Questions about egg production over the life of a pullet

Discussion in 'Chicken Behaviors and Egglaying' started by ske1806, Jul 23, 2010.

  1. ske1806

    ske1806 In the Brooder

    Apr 18, 2010
    Patterson, New York
    I have read that a hen will lay about 20 dozen (240) eggs in the first year and probably no more than 1000 in her lifetime. I have read that chicken's average life span is 8 years. I am wondering: can you stretch out egg production in a hen by not adding extra light in winter and letting her go broody every once in a while? Or does adding light in winter only ADD more eggs produced in a chicken's lifetime?

    After the first two years, what can I expect from my pullets? Outside of eating them and pets, is there a use for them? Also, when is the best time to let them brood out chicks? Is the quality of the chicks lower if the hen is past two years old? Or if the hen is less than a year old?
    Finally: will a pullet go broody if she is no longer producing eggs?
  2. Ridgerunner

    Ridgerunner Free Ranging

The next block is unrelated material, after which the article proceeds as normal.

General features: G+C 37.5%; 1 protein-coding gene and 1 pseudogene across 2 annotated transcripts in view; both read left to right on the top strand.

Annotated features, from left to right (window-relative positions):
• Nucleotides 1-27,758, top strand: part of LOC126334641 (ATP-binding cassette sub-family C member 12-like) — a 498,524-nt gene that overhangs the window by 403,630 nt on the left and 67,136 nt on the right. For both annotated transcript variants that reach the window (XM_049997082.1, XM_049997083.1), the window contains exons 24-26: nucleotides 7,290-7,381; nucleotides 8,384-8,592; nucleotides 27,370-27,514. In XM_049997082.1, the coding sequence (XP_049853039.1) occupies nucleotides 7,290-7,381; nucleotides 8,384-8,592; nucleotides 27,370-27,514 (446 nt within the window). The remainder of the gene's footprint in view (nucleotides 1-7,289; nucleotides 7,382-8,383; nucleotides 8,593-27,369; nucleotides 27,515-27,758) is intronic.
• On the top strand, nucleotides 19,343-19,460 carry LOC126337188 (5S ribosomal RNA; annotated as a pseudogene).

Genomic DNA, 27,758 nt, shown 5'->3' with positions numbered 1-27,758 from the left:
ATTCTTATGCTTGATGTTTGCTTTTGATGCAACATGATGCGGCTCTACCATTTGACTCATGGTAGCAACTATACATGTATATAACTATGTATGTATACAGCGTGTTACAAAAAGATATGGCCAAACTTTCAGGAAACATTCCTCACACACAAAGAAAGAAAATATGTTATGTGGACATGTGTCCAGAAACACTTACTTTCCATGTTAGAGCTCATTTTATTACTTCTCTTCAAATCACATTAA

Feb 2, 2009
    Southeast Louisiana
    I can't answer all your questions but maybe this will help some. A hen does have a set number of eggs she can possibly lay when she is hatched. I don't know what that number is. I suspect it can vary quite a bit by the individual hen and maybe by breed. An average hen will lay about 15% less eggs after every adult molt. An individual hen can vary a lot from this but over a decent sized flock, the average will drop about 15% after an adult molt. The eggs will be bigger though. The most productive season for a hen is after her first molt, but you can still get decent egg production for a season or two after that. Depends on how efficient you want to be. Some breeds will lay a lot more eggs the first year than others. And it can vary a lot by the individual.

    The only thing I am aware of about the age of the hen and the quality of the chicks is that you should not tryn to hatch the small pullet eggs. It's not that they won't develop. They will. Some will hatch good chicks. But some chicks are too big for the eggs. They don't have enough room to position themselves for the hatch and have trouble pipping and zipping. Some of those that make it have deformities due to being crowded inside that small egg. Some make it fine, but you have more success if you wait until the eggs get larger.

    They are living animals and anything can happen. I am sure it is possible that a hen that is not laying will go broody, but the normal progression is that she lays real well just before she goes broody. It is nature's way for her to have a lot of fairly fresh eggs to hatch.

    Hope this helps some.

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